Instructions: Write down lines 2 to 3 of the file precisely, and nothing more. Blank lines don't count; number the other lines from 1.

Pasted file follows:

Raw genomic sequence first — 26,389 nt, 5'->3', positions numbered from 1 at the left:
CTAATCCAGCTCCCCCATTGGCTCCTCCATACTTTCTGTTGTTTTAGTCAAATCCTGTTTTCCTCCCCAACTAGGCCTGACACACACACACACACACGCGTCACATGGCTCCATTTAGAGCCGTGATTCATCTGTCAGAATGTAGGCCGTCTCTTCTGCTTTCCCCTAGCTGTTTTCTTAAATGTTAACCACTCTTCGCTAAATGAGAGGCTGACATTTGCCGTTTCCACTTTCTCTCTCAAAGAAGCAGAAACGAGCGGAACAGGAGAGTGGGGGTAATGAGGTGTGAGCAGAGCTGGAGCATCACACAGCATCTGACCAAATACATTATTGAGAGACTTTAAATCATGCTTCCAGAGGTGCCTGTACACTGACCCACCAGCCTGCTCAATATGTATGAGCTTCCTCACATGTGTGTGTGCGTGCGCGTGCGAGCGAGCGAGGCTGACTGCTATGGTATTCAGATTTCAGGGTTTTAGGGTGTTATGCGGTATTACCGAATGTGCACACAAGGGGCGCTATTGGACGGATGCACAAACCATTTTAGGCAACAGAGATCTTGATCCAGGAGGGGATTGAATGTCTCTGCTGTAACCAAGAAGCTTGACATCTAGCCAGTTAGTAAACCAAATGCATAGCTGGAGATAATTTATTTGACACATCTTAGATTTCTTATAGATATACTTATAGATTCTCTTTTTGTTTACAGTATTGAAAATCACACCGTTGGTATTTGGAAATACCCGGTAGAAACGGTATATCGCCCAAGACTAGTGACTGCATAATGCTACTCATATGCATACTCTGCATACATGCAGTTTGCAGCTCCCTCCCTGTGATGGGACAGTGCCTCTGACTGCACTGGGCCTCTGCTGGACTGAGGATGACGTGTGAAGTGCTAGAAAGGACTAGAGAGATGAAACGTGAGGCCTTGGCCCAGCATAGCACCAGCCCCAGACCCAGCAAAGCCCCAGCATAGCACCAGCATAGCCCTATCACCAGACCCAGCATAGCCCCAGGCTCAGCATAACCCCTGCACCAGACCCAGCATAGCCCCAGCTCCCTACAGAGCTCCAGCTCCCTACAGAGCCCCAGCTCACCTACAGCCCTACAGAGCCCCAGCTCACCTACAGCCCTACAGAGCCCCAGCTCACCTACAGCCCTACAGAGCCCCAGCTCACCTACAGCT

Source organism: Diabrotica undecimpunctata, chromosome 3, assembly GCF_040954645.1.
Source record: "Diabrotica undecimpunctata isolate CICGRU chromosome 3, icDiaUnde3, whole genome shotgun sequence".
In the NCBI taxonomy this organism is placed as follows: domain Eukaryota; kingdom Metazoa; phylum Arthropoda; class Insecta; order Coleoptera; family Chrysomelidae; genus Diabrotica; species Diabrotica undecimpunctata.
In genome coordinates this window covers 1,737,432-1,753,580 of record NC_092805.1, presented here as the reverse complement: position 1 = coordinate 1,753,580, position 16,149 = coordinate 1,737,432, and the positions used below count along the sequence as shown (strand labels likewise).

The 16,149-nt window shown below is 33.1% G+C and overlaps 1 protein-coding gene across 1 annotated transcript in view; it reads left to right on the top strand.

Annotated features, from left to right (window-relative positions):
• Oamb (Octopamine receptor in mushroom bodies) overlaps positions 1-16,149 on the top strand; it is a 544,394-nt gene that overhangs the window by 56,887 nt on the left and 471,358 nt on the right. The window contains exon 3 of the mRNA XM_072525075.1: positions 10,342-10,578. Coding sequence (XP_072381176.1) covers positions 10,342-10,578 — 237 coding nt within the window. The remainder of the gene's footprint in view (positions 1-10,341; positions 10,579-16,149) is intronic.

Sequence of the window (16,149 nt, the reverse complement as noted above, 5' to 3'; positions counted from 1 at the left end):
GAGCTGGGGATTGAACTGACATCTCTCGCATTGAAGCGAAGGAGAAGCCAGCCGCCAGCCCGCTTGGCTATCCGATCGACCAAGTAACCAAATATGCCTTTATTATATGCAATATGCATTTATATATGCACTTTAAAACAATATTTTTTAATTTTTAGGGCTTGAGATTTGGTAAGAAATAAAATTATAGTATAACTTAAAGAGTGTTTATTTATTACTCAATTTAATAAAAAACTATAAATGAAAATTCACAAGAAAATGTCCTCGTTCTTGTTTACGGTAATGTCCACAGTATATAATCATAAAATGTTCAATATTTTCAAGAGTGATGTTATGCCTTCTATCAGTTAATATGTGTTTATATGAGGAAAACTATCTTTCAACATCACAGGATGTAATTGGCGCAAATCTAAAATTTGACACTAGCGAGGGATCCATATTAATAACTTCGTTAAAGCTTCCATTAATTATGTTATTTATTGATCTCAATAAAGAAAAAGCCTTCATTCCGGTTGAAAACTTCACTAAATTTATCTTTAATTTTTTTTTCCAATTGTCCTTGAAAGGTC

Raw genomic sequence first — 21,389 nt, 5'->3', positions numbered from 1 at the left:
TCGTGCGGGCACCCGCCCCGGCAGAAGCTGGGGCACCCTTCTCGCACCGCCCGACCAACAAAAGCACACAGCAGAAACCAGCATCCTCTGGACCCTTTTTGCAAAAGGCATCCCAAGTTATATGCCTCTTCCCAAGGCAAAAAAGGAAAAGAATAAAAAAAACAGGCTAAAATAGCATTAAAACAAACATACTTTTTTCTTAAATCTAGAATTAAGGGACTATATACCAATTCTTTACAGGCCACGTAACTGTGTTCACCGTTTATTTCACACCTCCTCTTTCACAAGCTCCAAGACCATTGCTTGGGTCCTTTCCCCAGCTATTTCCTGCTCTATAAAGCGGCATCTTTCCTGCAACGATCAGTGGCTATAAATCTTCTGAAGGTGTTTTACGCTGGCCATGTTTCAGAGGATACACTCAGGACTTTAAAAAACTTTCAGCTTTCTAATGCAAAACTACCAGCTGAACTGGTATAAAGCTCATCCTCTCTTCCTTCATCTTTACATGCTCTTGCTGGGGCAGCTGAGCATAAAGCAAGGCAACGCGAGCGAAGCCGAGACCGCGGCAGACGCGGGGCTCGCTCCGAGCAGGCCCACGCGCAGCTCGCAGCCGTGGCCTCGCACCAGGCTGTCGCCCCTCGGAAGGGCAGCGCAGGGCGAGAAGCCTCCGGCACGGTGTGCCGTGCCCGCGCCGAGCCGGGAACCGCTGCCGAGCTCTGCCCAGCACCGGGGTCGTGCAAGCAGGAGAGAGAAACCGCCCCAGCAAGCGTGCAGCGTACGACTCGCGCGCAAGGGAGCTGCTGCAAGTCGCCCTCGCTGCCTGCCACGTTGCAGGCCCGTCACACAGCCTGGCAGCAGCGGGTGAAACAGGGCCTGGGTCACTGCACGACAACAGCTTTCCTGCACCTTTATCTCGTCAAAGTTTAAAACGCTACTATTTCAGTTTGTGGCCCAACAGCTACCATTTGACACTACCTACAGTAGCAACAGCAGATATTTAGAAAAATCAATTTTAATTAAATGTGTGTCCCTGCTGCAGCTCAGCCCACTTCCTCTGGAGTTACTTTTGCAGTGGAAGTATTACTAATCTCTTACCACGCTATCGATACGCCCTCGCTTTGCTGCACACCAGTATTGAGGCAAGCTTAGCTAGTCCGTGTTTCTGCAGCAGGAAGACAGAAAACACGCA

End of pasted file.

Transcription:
CTAATCCAGCTCCCCCATTGGCTCCTCCATACTTTCTGTTGTTTTAGTCAAATCCTGTTTTCCTCCCCAACTAGGCCTGACACACACACACACACACGCGTCACATGGCTCCATTTAGAGCCGTGATTCATCTGTCAGAATGTAGGCCGTCTCTTCTGCTTTCCCCTAGCTGTTTTCTTAAATGTTAACCACTCTTCGCTAAATGAGAGGCTGACATTTGCCGTTTCCACTTTCTCTCTCAAAGAAGCAGAAACGAGCGGAACAGGAGAGTGGGGGTAATGAGGTGTGAGCAGAGCTGGAGCATCACACAGCATCTGACCAAATACATTATTGAGAGACTTTAAATCATGCTTCCAGAGGTGCCTGTACACTGACCCACCAGCCTGCTCAATATGTATGAGCTTCCTCACATGTGTGTGTGCGTGCGCGTGCGAGCGAGCGAGGCTGACTGCTATGGTATTCAGATTTCAGGGTTTTAGGGTGTTATGCGGTATTACCGAATGTGCACACAAGGGGCGCTATTGGACGGATGCACAAACCATTTTAGGCAACAGAGATCTTGATCCAGGAGGGGATTGAATGTCTCTGCTGTAACCAAGAAGCTTGACATCTAGCCAGTTAGTAAACCAAATGCATAGCTGGAGATAATTTATTTGACACATCTTAGATTTCTTATAGATATACTTATAGATTCTCTTTTTGTTTACAGTATTGAAAATCACACCGTTGGTATTTGGAAATACCCGGTAGAAACGGTATATCGCCCAAGACTAGTGACTGCATAATGCTACTCATATGCATACTCTGCATACATGCAGTTTGCAGCTCCCTCCCTGTGATGGGACAGTGCCTCTGACTGCACTGGGCCTCTGCTGGACTGAGGATGACGTGTGAAGTGCTAGAAAGGACTAGAGAGATGAAACGTGAGGCCTTGGCCCAGCATAGCACCAGCCCCAGACCCAGCAAAGCCCCAGCATAGCACCAGCATAGCCCTATCACCAGACCCAGCATAGCCCCAGGCTCAGCATAACCCCTGCACCAGACCCAGCATAGCCCCAGCTCCCTACAGAGCTCCAGCTCCCTACAGAGCCCCAGCTCACCTACAGCCCTACAGAGCCCCAGCTCACCTACAGCCCTACAGAGCCCCAGCTCACCTACAGCCCTACAGAGCCCCAGCTCACCTACAGCT

Source organism: Diabrotica undecimpunctata, chromosome 3, assembly GCF_040954645.1.